Between the two types, I definitely preferred the former.  For example, I enjoyed the story of Dulcizio very much.  The story is about how the protagonist tries to rape three girls, but when Dulcizio enters by force, they disappear and instead of their bodies, the aggressor is seen clutching a set of pots. A worse attacker than Dulcizio will manage to kill them, but not force them to do something against their will. I was thrilled by Rosvita’s girls who gave up their lives without suffering and without even giving it too much weight, in order to escape violence, oppression and imposed marriages, and I liked to sail on that medieval grand guignol, imaginative torture that was happily thwarted because the broken bodies did not suffer (they almost laughed) and even death came gratefully and without weight. I was moved by the reversal, as I would always be moved later on by the small winning over the big, the weak winning over the strong, the helpless teaching the powerful that there is another force much greater than their power. I did not know how to name that force, but I have met it here and there in real life or in books.  For example, in the legend of Numa Pompilio who frees himself from Romulus’ bodyguard to present himself to the defenseless Roman people, or in Manzoni’s Adelchi, in Ermengarda, in the stories someone told me about Gandhi’s nonviolence, and even in her most bizarre version, in Rosvita, in her stage dialogues.

Rosvita’s legends and plays, which were republished in 2017 by Castelvecchi under the title Leggende e drammi sacri [Legends and sacred dramas] are easy to read.

by Carola Susani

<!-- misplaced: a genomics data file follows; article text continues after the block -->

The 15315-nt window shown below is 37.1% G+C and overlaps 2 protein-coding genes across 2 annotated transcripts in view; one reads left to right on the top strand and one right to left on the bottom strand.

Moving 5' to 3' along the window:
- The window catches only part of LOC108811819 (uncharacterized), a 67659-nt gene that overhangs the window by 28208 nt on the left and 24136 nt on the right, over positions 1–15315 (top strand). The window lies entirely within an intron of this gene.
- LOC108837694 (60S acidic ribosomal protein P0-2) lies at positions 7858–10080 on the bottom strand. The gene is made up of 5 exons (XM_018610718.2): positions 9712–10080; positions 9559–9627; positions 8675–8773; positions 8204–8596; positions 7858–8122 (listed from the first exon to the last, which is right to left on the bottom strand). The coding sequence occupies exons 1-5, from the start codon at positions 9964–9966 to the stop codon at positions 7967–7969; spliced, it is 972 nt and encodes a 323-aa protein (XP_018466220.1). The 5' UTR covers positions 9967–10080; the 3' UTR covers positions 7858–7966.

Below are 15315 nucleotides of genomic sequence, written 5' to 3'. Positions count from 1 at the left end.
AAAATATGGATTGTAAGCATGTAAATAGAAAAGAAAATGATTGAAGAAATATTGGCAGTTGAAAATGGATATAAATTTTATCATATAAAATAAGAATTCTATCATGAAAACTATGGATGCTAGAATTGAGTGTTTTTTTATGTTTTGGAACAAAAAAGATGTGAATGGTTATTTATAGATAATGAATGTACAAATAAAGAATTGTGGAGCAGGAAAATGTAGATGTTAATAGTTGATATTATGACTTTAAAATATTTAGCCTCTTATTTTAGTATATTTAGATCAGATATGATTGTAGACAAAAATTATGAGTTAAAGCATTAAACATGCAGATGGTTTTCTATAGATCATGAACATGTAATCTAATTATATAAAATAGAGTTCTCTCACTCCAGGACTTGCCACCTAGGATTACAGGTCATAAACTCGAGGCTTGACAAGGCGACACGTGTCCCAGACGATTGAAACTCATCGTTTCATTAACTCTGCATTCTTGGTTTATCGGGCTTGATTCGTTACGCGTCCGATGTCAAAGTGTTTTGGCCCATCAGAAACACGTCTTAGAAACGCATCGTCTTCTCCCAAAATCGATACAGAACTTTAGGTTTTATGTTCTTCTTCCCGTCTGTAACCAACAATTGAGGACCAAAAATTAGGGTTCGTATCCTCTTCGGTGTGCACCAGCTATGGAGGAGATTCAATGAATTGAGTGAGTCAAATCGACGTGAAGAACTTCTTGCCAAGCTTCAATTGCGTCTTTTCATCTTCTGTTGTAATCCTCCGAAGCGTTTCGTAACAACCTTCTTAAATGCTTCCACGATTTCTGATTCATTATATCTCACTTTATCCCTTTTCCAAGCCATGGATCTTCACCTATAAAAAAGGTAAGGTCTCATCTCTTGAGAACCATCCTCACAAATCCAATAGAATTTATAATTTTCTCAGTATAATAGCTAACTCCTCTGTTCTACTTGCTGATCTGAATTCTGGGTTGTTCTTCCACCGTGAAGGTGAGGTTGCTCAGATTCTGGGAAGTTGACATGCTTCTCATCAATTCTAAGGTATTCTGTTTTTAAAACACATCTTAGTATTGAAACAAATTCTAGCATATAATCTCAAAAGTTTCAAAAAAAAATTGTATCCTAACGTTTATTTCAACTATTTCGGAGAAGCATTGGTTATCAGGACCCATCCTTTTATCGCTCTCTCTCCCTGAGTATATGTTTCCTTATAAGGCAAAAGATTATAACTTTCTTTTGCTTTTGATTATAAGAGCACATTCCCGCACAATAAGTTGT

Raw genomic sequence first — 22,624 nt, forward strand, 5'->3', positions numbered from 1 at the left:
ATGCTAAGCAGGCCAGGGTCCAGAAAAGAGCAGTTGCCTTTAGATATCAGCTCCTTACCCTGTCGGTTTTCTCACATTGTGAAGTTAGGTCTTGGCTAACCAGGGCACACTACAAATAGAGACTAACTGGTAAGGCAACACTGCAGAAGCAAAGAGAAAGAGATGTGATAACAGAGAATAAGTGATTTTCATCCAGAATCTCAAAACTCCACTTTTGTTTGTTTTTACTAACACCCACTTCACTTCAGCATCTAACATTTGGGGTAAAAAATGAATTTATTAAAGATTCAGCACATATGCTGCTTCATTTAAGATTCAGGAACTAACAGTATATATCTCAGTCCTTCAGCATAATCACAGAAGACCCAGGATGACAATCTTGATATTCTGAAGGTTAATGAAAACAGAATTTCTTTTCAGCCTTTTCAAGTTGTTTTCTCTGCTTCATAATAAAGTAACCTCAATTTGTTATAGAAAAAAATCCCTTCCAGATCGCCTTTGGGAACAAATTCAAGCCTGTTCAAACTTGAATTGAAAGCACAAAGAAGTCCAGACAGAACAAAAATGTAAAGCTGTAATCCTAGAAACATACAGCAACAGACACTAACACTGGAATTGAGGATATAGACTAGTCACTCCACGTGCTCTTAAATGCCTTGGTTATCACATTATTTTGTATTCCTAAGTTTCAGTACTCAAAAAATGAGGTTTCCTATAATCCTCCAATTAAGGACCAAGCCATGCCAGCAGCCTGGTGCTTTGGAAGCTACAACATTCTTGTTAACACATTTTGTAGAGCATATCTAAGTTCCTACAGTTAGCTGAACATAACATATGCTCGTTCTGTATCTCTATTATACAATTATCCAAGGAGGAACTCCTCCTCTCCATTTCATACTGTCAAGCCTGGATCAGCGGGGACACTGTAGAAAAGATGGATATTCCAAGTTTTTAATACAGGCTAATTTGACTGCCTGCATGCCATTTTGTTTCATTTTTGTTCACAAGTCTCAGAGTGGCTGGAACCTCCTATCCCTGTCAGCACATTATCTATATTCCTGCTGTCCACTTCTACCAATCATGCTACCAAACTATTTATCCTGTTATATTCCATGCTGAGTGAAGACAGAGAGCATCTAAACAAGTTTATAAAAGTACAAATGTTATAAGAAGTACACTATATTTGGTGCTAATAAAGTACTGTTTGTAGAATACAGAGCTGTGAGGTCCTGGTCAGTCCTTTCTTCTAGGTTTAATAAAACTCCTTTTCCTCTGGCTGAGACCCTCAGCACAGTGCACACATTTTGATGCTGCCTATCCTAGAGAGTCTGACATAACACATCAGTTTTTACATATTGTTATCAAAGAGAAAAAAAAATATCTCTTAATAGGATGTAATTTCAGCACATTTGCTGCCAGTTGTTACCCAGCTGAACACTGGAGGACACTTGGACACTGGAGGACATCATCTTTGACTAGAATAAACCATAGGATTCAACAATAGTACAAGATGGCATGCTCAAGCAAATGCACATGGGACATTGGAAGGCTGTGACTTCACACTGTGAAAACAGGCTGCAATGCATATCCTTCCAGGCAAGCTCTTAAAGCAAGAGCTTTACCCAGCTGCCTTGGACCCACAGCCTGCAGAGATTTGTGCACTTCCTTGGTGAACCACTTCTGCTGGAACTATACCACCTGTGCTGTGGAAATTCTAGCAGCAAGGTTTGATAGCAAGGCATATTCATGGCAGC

The Abbey

Gandersheim Abbey is a suppressed house of secular canonesses. The Abbey was founded in 852 by Duke Liudolf of Saxony and his wife Oda, who, during a pilgrimage to Rome in 846, obtained permission from Pope Sergius II and received Saints Anastasius’ and Innocent’s relics, and who continue to be patrons of the abbey church. The “Free Imperial Secular Foundation of Gandersheim”, as it was known until its dissolution in 1810, was a community of unmarried daughters of the high nobility who led a pious life but did not take vows, hence the term “secular”.


The canonesses, known as Stiftsdamen, were allowed to own private property and, since they had not taken vows, could leave the abbey at any time. They were not far from the world, and they frequented the imperial court of the Ottonian sovereigns and of the Salish dynasty, who frequently resided in Gandersheim with their retinues. One of the sisters’ main tasks was to educate the daughters of the high nobility, but they were not obliged to become members of the abbey.

The author

Carola Susani writes for adults and children. She is editor of Nuovi Argomenti, leads reading and writing workshops and is part of the association Piccoli Maestri. In 1995 she published her first novel, Il libro di Teresa (Giunti).  Counted among her books Il licantropo (Feltrinelli 2002), Eravamo bambini abbastanza (Minimum Fax 2012), Terrapiena (Minimum Fax 2020). She is on the Editorial Board of Women Church World.